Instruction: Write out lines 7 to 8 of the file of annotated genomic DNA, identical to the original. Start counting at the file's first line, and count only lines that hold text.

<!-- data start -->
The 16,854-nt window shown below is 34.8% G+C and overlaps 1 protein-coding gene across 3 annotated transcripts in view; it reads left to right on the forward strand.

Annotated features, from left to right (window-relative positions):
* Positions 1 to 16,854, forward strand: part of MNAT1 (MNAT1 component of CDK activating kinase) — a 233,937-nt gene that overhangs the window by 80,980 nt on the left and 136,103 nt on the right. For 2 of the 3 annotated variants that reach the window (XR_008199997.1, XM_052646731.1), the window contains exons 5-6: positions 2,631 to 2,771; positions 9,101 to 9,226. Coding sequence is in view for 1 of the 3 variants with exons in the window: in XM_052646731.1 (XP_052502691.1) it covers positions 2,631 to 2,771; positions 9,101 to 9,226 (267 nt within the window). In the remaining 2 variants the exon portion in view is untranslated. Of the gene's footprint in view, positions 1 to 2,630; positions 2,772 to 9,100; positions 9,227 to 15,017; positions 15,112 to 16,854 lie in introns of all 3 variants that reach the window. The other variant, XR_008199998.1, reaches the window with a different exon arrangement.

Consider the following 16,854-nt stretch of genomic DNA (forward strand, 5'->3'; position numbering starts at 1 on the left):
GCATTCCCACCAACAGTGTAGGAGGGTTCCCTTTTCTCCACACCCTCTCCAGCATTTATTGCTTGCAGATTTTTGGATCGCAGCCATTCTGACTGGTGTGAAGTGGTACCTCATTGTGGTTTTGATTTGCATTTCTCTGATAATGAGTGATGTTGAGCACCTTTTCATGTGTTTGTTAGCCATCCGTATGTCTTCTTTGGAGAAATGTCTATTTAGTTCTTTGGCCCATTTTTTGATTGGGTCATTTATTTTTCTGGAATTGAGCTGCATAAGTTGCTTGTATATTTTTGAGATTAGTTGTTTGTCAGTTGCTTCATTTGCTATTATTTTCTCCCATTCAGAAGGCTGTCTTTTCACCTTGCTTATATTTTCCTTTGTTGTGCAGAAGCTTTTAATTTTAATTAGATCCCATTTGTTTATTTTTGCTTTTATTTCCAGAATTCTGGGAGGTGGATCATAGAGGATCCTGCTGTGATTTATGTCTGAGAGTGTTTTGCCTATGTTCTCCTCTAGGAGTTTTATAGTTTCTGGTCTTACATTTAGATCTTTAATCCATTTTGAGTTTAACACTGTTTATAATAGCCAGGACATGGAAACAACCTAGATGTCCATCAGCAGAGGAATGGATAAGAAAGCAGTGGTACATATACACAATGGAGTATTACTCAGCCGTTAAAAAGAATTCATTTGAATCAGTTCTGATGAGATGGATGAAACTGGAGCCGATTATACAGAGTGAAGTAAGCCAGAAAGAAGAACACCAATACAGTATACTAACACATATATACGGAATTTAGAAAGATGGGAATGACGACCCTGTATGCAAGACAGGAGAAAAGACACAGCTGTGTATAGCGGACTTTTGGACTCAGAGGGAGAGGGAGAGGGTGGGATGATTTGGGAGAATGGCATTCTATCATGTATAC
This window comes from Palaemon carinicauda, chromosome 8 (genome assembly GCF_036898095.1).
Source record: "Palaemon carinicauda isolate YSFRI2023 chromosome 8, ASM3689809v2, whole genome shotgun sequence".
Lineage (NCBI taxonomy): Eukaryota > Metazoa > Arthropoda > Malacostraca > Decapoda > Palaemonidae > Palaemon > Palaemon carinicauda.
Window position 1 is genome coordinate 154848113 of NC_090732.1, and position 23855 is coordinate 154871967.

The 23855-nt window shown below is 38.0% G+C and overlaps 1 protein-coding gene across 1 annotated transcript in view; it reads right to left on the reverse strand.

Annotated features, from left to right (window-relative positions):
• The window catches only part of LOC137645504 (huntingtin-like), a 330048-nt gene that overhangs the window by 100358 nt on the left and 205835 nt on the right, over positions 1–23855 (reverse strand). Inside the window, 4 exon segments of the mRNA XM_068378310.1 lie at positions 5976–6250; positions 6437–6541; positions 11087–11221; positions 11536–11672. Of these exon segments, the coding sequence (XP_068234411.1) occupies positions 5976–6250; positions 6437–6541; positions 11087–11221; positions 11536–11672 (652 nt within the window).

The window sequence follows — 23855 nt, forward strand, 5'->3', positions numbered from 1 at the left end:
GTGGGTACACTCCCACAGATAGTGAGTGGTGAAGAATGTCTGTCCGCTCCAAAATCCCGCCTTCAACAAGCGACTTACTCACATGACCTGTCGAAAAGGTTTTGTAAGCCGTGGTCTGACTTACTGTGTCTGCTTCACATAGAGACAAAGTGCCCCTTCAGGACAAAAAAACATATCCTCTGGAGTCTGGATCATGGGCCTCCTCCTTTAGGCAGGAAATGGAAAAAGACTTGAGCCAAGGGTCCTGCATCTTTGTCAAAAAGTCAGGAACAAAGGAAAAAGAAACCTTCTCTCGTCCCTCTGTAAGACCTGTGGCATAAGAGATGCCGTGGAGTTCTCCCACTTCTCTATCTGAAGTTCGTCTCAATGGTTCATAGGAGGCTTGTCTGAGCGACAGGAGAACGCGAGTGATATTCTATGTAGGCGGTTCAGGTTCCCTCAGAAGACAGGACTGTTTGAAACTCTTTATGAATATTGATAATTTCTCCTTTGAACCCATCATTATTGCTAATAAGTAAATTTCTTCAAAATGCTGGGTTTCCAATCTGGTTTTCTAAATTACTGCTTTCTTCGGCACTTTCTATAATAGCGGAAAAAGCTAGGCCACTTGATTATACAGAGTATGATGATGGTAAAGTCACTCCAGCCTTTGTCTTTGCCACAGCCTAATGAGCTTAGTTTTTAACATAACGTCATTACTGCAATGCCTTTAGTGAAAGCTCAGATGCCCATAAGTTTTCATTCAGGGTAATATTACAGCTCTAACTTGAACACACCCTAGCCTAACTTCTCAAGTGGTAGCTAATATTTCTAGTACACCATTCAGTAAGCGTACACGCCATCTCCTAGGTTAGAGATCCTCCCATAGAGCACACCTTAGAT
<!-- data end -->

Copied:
Source record: "Palaemon carinicauda isolate YSFRI2023 chromosome 8, ASM3689809v2, whole genome shotgun sequence".
Lineage (NCBI taxonomy): Eukaryota > Metazoa > Arthropoda > Malacostraca > Decapoda > Palaemonidae > Palaemon > Palaemon carinicauda.